Freedom of Care Law and Legal Definition

The Freedom of Information Act(1) generally provides that any person has a right, enforceable in court, to obtain access to federal agency records, except to the extent that such records (or portions of them) are protected from public disclosure by one of nine exemptions or by one of three special law enforcement record exclusions.

Under subsection (a)(3) of the FOIA -- by far the most commonly utilized part of the Act -- all records not made available to the public under subsections (a)(1) or (a)(2), or exempted from mandatory disclosure under subsection (b), or excluded under subsection (c), are subject to disclosure upon an agency's receipt of a proper FOIA request from any person.

The FOIA specifies only two requirements for an access request: It must "reasonably describe" the records sought and it must be made in accordance with the agency's published FOIA regulations. Because "a person need not title a request for government records a 'FOIA request,'" agencies should use sound administrative discretion when determining the nature of an access request. For example, a first-party access request that cites only the Privacy Act of 1974 should be processed under both that statute and the FOIA.

The legislative history of the 1974 FOIA amendments indicates that a description of a requested record that enables a professional agency employee familiar with the subject area to locate the record with a "reasonable amount of effort" is sufficient.Courts have explained that "[t]he rationale for this rule is that FOIA was not intended to reduce government agencies to full-time investigators on behalf of requesters," or to allow requesters to conduct "fishing expeditions" through agency files. Accordingly, one FOIA request was held invalid because it required an agency's FOIA staff either to have "clairvoyant capabilities" to discern the requester's needs or to spend "countless numbers of personnel hours seeking needles in bureaucratic haystacks."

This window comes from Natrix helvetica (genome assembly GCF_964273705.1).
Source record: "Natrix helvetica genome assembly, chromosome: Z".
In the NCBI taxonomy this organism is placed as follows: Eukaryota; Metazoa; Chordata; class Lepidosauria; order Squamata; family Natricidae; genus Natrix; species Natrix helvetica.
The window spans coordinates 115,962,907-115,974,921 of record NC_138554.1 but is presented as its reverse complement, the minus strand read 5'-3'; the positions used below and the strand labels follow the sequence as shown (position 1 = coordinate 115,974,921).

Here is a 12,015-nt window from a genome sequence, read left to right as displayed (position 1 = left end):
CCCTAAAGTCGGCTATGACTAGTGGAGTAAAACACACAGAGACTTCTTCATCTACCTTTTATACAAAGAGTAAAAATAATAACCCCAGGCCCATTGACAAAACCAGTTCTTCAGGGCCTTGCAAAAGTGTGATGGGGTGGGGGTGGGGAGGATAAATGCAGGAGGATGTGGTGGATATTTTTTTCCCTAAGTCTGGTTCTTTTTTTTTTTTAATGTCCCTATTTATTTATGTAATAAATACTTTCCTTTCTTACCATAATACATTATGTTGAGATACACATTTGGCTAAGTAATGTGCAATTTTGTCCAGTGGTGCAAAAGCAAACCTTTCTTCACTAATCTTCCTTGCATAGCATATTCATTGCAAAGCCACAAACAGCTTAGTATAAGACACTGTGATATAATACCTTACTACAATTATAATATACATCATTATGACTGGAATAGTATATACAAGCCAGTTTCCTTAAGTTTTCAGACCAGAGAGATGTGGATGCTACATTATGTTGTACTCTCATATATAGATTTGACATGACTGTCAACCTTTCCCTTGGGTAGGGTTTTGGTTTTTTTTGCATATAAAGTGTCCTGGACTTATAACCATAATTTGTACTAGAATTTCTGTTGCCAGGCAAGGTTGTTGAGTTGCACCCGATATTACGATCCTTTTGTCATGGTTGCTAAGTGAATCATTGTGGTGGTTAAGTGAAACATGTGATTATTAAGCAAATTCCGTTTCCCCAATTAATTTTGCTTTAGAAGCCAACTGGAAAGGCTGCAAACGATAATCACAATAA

However, the fact that a FOIA request is very broad or "burdensome" in its magnitude does not, in and of itself, entitle an agency to deny that request on the basis that it does not "reasonably describe" the records sought. The key factor is the ability of an agency's staff to reasonably ascertain exactly which records are being requested and locate them. The courts have held only that agencies are not required to conduct wide-ranging, "unreasonably burdensome" searches for records.